I Don't Need To Be "Completed"
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Relationships

I Don't Need To Be "Completed"

I'm not waiting for someone else to validate my worth.

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I Don't Need To Be "Completed"
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It scares me to think that so many people out there are waiting around for someone to come along and “complete” them. Since when has any human being ever been only half of a person? Since when did we as humans start defining ourselves based on the person that we choose to be our significant other?

I know without a doubt that I am a whole, authentic person with goals, dreams and a personality all of my own. I’m not going to waste time looking for someone to validate my worth or to make me feel like I am capable of anything, simply because I have that person by my side. No, I am capable of anything because I am an independent person with a drive to accomplish all of the things that I envision for myself in my head. I’m not willing to invest all of my time, all of my energy and all of my passion for life into a “significant other”. If your partner is the one you are truly meant to be with, they shouldn’t need you to constantly remind them that they are a significant member of your life. They shouldn’t ask you to devote all of your happiness and all of your love to them solely. They should understand that the most important part of loving someone else is allowing them to maintain their own freedom and their own life, especially those areas that do not involve their significant others.

Oscar Wilde once said, “I think it’s very healthy to spend time alone. You need to know how to be alone and not be defined by another person.” Let’s face it, it’s hardly likely that you will only have one significant other over the course of your entire life. This is not to say that there is no such thing as the one person who is right for you, the person that you are meant to be with, but it is highly unlikely that there will only be one person that you meet that you will consider spending the rest of your life with. In reality, you will probably have relationships with a few people, some of whom you may have even envisioned a future with at some point during the relationship. It would be completely unfair to yourself to allow for each of these people who came into your life to define who you are or who you were as a person. I’m a huge advocate for the idea that all relationships should be about give and take, be it a platonic or romantic relationship. A significant other should never come into your life and start asking you to change everything about yourself: your appearance, your values, your life goals, your career choice. You are your own person and no one has the right to question that.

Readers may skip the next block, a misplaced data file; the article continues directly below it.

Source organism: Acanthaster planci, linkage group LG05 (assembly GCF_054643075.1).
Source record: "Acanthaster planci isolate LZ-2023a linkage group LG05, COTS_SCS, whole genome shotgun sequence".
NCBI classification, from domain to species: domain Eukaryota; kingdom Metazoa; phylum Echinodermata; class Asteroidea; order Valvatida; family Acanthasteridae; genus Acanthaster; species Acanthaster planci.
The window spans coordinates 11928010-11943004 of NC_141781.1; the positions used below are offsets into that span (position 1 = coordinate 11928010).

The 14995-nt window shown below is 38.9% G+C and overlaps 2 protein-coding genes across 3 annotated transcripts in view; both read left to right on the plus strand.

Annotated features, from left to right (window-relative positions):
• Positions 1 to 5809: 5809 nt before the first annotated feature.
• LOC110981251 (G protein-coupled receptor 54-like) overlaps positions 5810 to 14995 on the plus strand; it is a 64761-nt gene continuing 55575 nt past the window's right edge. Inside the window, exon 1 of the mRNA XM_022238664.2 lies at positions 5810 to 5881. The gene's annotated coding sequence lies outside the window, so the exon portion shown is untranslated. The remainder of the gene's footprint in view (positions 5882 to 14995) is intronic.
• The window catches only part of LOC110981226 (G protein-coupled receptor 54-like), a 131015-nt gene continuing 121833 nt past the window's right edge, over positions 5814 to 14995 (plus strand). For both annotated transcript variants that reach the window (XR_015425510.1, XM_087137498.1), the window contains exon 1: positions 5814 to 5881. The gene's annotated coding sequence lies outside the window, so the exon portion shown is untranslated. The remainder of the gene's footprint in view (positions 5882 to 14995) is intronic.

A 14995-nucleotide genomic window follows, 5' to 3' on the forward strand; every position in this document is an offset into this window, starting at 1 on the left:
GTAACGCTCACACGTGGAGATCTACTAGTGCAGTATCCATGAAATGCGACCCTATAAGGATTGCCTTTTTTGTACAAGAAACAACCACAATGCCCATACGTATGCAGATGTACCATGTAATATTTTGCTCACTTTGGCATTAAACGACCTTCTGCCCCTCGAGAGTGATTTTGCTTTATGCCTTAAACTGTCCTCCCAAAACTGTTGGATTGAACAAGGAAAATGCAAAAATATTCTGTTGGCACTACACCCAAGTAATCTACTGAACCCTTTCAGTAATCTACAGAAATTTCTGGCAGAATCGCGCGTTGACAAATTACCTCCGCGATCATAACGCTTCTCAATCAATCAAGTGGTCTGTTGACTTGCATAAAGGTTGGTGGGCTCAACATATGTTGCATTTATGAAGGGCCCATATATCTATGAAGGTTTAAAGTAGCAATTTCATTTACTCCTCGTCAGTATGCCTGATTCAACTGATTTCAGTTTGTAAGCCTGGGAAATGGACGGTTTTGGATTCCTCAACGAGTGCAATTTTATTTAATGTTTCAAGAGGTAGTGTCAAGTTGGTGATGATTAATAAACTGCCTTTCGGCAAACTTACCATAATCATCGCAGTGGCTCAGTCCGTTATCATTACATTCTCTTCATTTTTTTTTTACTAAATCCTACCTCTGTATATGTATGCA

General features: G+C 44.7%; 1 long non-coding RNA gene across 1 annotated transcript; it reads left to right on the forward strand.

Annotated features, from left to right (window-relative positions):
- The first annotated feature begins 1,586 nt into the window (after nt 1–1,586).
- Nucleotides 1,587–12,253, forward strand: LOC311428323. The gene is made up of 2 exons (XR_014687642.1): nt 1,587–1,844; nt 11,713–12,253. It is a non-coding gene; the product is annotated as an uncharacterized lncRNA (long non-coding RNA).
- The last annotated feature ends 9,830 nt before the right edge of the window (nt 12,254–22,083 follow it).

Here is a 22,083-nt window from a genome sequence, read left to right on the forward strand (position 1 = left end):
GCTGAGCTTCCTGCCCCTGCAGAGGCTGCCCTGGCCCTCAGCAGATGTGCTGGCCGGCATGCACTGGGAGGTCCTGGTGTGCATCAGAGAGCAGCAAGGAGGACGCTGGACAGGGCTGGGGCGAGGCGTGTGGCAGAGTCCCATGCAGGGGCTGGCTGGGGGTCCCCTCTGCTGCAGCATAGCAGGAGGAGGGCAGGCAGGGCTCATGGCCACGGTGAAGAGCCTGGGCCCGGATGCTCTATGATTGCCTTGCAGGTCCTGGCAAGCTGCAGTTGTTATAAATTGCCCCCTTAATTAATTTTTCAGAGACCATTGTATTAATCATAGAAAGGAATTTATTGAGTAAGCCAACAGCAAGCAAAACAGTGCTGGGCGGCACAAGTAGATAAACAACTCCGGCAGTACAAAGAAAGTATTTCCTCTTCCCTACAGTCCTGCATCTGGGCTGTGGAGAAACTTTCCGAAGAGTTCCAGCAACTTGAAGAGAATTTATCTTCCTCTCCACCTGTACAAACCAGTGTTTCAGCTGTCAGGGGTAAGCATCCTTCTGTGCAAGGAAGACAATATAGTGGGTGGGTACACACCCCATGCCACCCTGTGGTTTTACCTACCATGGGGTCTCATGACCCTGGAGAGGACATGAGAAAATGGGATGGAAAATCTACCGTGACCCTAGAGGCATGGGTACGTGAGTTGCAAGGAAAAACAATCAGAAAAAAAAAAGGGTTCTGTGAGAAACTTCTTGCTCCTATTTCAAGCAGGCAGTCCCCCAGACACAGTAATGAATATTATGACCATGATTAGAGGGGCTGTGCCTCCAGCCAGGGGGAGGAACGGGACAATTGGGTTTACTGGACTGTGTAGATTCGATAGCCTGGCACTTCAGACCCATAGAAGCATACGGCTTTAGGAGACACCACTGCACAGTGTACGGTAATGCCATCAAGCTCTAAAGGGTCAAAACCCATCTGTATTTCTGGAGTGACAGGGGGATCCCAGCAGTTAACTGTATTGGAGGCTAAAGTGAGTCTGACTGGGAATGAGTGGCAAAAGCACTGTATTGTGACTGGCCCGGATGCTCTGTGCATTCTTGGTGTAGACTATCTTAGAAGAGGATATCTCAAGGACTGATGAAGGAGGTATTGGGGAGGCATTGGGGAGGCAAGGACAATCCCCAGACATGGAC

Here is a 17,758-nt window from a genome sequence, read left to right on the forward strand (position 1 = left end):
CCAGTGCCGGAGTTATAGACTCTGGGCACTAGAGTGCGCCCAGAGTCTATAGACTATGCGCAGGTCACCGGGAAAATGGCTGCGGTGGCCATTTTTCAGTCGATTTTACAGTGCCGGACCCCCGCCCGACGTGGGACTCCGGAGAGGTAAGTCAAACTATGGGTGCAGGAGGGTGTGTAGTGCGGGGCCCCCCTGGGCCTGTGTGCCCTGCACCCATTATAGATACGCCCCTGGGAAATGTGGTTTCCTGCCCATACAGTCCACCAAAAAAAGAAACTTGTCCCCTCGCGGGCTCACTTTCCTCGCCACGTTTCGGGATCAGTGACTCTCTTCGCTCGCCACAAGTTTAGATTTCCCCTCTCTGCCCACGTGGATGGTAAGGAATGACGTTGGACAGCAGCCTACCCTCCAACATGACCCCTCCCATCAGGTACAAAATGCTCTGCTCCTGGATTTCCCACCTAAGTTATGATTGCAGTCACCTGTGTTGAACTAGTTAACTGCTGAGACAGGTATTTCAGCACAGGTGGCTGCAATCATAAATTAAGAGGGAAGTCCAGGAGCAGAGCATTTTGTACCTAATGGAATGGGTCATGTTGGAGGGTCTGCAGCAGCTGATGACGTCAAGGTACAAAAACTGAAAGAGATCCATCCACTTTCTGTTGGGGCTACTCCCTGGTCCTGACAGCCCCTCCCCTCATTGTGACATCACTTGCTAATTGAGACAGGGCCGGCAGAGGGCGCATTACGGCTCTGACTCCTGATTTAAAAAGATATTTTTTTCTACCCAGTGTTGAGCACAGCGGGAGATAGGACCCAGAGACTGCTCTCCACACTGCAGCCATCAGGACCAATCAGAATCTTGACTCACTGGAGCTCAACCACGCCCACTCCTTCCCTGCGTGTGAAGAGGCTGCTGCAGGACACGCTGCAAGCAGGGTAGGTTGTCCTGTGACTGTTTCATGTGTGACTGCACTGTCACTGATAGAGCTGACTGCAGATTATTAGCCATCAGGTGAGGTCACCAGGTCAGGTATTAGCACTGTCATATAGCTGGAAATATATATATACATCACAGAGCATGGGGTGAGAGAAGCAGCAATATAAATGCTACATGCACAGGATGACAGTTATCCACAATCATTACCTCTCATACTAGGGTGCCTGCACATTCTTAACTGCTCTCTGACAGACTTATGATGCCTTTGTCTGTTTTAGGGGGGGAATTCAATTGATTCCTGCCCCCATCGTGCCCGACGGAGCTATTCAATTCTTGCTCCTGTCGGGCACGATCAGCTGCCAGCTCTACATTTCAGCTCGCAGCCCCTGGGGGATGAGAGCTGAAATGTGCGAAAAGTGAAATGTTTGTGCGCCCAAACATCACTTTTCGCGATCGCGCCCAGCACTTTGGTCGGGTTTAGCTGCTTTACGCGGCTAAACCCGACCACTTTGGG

Giving myself the gift of “me, myself and I” time over the course of my life has allowed me to come to terms with how I want to live my life. I want to be adventurous, to try new things, to be open-minded, to learn something new every single day, to meet new people, to be myself. I want to feel comfortable in my own skin and to be so confident in myself and in what I stand for, that I will never need someone else to remind me of my own worth. When it comes down to it, people move in and out of your life at such a fast pace, that it would be silly to allow their opinions to define you. Never allow for someone else’s presence in your life to cause you to lose sight of yourself.